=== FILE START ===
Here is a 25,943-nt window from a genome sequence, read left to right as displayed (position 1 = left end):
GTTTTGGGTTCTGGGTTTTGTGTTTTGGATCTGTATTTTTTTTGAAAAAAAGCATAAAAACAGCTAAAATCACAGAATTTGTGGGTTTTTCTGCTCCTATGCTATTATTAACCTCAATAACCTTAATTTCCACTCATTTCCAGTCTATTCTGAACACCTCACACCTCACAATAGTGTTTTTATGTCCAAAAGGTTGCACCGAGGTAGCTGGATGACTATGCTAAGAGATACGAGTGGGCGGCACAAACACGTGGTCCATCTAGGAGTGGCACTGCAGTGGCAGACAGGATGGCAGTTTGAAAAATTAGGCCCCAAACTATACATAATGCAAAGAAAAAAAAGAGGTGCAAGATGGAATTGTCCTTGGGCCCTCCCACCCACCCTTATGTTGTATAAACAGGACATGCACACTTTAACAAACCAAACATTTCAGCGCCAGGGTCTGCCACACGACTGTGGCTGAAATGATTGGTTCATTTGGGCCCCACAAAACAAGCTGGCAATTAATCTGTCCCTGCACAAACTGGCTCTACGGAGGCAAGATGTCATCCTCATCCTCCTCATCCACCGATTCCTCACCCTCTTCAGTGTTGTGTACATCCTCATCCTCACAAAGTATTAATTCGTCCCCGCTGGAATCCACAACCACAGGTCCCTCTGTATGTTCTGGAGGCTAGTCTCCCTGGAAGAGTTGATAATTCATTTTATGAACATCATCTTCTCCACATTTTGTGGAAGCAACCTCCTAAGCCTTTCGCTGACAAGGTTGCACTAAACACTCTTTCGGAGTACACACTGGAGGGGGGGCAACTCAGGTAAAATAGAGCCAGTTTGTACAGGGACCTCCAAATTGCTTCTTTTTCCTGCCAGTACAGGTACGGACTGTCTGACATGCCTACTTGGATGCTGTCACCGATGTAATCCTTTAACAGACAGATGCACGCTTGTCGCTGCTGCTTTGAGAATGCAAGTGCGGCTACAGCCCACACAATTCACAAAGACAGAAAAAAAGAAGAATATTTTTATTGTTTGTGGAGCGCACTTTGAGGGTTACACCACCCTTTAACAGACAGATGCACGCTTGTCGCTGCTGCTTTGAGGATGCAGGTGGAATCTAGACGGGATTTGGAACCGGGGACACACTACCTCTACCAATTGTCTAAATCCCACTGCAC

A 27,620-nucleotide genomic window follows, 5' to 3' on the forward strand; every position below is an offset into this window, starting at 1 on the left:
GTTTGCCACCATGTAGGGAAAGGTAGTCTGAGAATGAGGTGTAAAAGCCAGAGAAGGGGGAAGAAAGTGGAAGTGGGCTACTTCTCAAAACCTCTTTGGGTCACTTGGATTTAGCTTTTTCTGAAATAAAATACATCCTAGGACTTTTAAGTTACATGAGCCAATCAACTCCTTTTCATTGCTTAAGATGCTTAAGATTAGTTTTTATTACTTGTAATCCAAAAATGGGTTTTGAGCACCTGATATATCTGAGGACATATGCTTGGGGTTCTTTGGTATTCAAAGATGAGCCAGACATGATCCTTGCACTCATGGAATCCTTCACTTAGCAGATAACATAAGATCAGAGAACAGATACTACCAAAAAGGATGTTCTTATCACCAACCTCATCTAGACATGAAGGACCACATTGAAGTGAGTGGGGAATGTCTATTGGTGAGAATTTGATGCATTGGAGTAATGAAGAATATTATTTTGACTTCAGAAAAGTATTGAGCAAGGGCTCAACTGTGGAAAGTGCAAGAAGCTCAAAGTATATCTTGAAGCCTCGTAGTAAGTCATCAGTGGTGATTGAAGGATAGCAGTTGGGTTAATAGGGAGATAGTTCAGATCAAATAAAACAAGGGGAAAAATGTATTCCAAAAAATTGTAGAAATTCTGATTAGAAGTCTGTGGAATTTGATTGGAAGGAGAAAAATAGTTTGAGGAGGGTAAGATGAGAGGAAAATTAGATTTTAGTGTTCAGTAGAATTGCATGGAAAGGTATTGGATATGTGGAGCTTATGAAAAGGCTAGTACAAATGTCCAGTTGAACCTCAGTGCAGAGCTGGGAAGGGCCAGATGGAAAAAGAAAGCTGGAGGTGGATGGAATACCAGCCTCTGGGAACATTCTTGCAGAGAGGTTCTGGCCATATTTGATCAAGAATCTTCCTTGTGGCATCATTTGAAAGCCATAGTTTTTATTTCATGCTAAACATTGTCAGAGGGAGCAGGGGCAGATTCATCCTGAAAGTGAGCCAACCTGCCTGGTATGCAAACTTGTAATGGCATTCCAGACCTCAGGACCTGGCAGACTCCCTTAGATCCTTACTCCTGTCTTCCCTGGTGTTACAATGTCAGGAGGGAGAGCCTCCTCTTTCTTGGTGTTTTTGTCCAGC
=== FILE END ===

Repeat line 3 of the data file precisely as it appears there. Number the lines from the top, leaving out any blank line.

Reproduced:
A 27,620-nucleotide genomic window follows, 5' to 3' on the forward strand; every position below is an offset into this window, starting at 1 on the left: